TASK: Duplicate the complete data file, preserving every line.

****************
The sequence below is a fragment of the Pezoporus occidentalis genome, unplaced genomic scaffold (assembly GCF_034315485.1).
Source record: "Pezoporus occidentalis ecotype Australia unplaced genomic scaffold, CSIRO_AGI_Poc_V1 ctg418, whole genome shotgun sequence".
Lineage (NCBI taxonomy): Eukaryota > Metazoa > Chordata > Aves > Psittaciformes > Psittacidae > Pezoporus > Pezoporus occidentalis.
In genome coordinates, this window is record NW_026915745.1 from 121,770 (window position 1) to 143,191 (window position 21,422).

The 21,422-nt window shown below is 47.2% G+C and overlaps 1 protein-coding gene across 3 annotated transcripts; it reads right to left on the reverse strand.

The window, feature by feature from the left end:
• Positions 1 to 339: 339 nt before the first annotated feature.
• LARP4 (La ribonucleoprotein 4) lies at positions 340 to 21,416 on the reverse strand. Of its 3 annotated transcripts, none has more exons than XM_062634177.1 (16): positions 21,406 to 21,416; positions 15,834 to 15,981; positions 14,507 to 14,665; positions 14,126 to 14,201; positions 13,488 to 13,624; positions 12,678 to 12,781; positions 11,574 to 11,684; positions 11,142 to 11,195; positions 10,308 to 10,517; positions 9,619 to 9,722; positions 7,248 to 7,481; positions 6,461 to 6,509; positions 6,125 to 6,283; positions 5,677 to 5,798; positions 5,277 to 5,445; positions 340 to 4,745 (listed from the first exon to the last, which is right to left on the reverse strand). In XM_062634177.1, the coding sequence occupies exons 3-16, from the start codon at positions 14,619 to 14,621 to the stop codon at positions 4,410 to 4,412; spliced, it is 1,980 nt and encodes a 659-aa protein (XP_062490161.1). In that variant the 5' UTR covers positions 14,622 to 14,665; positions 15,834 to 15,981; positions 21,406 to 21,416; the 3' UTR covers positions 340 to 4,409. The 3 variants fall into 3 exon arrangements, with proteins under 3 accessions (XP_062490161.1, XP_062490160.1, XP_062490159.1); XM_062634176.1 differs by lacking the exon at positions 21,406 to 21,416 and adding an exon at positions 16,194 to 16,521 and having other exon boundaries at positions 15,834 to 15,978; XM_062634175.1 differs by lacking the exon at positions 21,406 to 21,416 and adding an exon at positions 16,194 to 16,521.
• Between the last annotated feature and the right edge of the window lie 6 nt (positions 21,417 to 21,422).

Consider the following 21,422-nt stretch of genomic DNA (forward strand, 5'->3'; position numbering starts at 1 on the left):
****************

The sequence below is a fragment of the Pezoporus occidentalis genome, unplaced genomic scaffold (assembly GCF_034315485.1).
Source record: "Pezoporus occidentalis ecotype Australia unplaced genomic scaffold, CSIRO_AGI_Poc_V1 ctg418, whole genome shotgun sequence".
Lineage (NCBI taxonomy): Eukaryota > Metazoa > Chordata > Aves > Psittaciformes > Psittacidae > Pezoporus > Pezoporus occidentalis.
In genome coordinates, this window is record NW_026915745.1 from 121,770 (window position 1) to 143,191 (window position 21,422).

The 21,422-nt window shown below is 47.2% G+C and overlaps 1 protein-coding gene across 3 annotated transcripts; it reads right to left on the reverse strand.

The window, feature by feature from the left end:
• Positions 1 to 339: 339 nt before the first annotated feature.
• LARP4 (La ribonucleoprotein 4) lies at positions 340 to 21,416 on the reverse strand. Of its 3 annotated transcripts, none has more exons than XM_062634177.1 (16): positions 21,406 to 21,416; positions 15,834 to 15,981; positions 14,507 to 14,665; positions 14,126 to 14,201; positions 13,488 to 13,624; positions 12,678 to 12,781; positions 11,574 to 11,684; positions 11,142 to 11,195; positions 10,308 to 10,517; positions 9,619 to 9,722; positions 7,248 to 7,481; positions 6,461 to 6,509; positions 6,125 to 6,283; positions 5,677 to 5,798; positions 5,277 to 5,445; positions 340 to 4,745 (listed from the first exon to the last, which is right to left on the reverse strand). In XM_062634177.1, the coding sequence occupies exons 3-16, from the start codon at positions 14,619 to 14,621 to the stop codon at positions 4,410 to 4,412; spliced, it is 1,980 nt and encodes a 659-aa protein (XP_062490161.1). In that variant the 5' UTR covers positions 14,622 to 14,665; positions 15,834 to 15,981; positions 21,406 to 21,416; the 3' UTR covers positions 340 to 4,409. The 3 variants fall into 3 exon arrangements, with proteins under 3 accessions (XP_062490161.1, XP_062490160.1, XP_062490159.1); XM_062634176.1 differs by lacking the exon at positions 21,406 to 21,416 and adding an exon at positions 16,194 to 16,521 and having other exon boundaries at positions 15,834 to 15,978; XM_062634175.1 differs by lacking the exon at positions 21,406 to 21,416 and adding an exon at positions 16,194 to 16,521.
• Between the last annotated feature and the right edge of the window lie 6 nt (positions 21,417 to 21,422).

Consider the following 21,422-nt stretch of genomic DNA (forward strand, 5'->3'; position numbering starts at 1 on the left):